Tuesday, February 2, 2021

Where I was on January 29.


As regular readers know, January 29, 1863 is the date of the Massacre at Bear River, during which US Army soldiers slaughtered hundreds of Shoshoni Indians, many of them old people, women, and children. It was the deadliest massacre of Indians by the military in the history of the West.
    For many years, members of the Northwestern Band of the Shoshone Nation have met at the site to commemorate the lives and deaths of their ancestors, who were nearly wiped out in the massacre. The public is graciously hosted at the ceremonies.
    This year, 2021, things were different.
    Owing to the Covid pandemic, the affair was smaller in scale, with formal invitations extended only to members of the Band. Some interested parties, including yours truly, drove to the site to honor the day in whatever way was possible. We were welcomed.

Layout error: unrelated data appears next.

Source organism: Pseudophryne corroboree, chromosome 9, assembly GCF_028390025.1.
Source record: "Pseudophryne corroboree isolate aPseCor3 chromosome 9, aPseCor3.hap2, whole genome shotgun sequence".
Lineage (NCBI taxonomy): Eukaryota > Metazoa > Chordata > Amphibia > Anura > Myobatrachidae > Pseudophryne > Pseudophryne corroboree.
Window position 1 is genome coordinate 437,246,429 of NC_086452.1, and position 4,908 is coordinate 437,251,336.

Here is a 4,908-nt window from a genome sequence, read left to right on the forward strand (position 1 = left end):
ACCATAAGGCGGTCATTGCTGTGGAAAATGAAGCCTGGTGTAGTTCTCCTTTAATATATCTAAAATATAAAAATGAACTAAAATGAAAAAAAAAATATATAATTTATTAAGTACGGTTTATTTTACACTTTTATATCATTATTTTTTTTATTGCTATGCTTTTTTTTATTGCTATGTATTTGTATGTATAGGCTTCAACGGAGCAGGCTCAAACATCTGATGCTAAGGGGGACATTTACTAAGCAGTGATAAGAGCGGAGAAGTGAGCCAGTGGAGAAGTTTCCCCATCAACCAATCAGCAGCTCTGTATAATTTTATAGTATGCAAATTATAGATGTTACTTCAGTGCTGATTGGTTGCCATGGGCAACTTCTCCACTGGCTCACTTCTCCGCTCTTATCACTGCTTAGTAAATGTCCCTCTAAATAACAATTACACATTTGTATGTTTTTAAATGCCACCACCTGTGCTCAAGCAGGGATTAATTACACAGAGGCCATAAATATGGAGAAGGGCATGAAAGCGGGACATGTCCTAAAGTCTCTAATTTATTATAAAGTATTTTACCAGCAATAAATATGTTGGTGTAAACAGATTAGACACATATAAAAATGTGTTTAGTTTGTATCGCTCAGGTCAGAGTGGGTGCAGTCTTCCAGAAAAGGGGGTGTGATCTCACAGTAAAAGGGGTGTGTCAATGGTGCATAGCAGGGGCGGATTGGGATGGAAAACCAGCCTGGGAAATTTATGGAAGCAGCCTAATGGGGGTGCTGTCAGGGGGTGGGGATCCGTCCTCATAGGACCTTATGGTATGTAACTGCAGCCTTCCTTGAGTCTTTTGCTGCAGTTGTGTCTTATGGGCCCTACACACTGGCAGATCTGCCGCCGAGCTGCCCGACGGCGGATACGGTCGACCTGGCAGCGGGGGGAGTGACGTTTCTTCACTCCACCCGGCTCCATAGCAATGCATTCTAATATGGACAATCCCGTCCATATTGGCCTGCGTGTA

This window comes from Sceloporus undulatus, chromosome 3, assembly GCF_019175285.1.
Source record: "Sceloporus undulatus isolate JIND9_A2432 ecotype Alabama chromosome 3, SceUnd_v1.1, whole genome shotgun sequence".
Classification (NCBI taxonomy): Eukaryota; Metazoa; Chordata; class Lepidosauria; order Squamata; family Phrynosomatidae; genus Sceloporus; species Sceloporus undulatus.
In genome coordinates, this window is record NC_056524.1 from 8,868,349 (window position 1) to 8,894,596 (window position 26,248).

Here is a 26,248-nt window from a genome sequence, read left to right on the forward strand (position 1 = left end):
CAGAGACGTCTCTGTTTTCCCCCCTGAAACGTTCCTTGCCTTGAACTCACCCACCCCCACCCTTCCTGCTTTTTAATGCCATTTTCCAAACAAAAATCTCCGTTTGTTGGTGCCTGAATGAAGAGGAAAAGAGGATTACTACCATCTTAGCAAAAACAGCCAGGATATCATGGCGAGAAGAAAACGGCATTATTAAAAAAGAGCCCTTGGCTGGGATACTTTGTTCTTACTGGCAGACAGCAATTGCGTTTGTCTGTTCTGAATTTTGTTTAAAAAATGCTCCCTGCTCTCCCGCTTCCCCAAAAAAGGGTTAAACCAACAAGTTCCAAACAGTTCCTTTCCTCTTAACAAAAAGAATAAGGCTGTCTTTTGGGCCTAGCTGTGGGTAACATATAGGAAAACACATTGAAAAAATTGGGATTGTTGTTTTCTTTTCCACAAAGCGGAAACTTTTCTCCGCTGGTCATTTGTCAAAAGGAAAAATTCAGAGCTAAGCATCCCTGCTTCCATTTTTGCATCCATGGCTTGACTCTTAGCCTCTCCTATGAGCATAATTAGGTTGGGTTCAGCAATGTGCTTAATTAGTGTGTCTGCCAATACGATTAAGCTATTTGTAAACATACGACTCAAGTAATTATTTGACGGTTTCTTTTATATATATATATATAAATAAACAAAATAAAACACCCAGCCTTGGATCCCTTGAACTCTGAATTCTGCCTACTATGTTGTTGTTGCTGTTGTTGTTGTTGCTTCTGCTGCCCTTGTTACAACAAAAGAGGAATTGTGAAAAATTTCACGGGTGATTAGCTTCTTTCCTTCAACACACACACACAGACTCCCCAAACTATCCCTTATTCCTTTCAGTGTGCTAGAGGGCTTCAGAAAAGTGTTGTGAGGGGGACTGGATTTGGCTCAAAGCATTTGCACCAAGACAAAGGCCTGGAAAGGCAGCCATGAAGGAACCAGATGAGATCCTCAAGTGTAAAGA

But, more important, for the first time the ceremonies were held in a new location—on bluffs above the river bottom on land owned—for the first time in 158 years—by the Band, and near where the Boa Ogoi Cultural Interpretive Center is taking shape. (Boa Ogoi means Big River in Shoshoni, and is the traditional name for the Bear River.)
    Pictured is the relatively small but caring crowd at the commemoration; former tribal chairman and main force behind the Interpretive Center, Darren Parry; and tribal elder Gwen Timbimboo Davis. Both Parry and Davis are descendants of Sagwitch Timbimboo, tribal leader who was wounded at but survived the Massacre, and held the remnants of the band together in the aftermath.
    Donations toward the development of the Boa Ogoi Cultural Interpretive Center are welcome, and certainly a worthwhile expenditure for lovers of Western History who recognize the importance of remembering even its darkest days.

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